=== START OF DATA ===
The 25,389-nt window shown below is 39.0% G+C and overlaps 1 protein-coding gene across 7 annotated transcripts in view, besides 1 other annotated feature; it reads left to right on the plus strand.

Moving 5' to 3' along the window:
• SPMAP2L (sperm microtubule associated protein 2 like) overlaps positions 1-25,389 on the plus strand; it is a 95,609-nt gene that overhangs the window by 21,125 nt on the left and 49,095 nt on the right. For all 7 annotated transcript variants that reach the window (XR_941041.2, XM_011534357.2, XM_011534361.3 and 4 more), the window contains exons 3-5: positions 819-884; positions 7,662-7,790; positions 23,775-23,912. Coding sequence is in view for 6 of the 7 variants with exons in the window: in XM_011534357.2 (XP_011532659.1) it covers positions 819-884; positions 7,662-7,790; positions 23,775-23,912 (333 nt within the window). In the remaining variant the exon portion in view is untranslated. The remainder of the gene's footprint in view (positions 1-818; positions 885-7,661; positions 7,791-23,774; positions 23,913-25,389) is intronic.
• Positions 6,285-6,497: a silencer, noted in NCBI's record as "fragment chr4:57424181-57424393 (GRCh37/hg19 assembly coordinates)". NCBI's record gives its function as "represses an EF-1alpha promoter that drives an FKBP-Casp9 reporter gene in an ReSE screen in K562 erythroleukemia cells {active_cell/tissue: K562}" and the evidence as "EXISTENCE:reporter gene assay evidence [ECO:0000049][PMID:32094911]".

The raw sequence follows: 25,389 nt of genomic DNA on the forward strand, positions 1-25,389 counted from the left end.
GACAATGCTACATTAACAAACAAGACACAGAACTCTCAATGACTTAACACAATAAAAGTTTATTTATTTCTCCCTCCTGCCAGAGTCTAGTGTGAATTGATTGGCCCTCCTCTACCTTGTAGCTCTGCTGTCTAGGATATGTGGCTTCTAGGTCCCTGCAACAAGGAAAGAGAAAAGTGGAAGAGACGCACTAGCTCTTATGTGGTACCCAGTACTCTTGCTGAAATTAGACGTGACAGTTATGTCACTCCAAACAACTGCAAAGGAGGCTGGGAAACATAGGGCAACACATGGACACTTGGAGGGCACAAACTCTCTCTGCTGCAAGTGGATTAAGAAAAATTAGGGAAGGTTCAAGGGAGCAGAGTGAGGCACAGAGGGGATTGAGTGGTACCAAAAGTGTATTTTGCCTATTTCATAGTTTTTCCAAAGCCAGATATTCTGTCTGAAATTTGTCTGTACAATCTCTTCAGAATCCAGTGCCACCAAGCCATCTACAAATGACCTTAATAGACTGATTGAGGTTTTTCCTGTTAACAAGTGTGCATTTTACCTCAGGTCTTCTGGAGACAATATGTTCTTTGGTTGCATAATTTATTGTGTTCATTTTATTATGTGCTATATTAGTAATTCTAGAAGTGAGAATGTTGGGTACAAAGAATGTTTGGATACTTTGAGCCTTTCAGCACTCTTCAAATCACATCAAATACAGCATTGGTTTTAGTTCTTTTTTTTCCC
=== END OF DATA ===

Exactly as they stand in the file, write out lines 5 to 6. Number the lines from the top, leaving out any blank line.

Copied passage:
The raw sequence follows: 25,389 nt of genomic DNA on the forward strand, positions 1-25,389 counted from the left end.
GACAATGCTACATTAACAAACAAGACACAGAACTCTCAATGACTTAACACAATAAAAGTTTATTTATTTCTCCCTCCTGCCAGAGTCTAGTGTGAATTGATTGGCCCTCCTCTACCTTGTAGCTCTGCTGTCTAGGATATGTGGCTTCTAGGTCCCTGCAACAAGGAAAGAGAAAAGTGGAAGAGACGCACTAGCTCTTATGTGGTACCCAGTACTCTTGCTGAAATTAGACGTGACAGTTATGTCACTCCAAACAACTGCAAAGGAGGCTGGGAAACATAGGGCAACACATGGACACTTGGAGGGCACAAACTCTCTCTGCTGCAAGTGGATTAAGAAAAATTAGGGAAGGTTCAAGGGAGCAGAGTGAGGCACAGAGGGGATTGAGTGGTACCAAAAGTGTATTTTGCCTATTTCATAGTTTTTCCAAAGCCAGATATTCTGTCTGAAATTTGTCTGTACAATCTCTTCAGAATCCAGTGCCACCAAGCCATCTACAAATGACCTTAATAGACTGATTGAGGTTTTTCCTGTTAACAAGTGTGCATTTTACCTCAGGTCTTCTGGAGACAATATGTTCTTTGGTTGCATAATTTATTGTGTTCATTTTATTATGTGCTATATTAGTAATTCTAGAAGTGAGAATGTTGGGTACAAAGAATGTTTGGATACTTTGAGCCTTTCAGCACTCTTCAAATCACATCAAATACAGCATTGGTTTTAGTTCTTTTTTTTCCC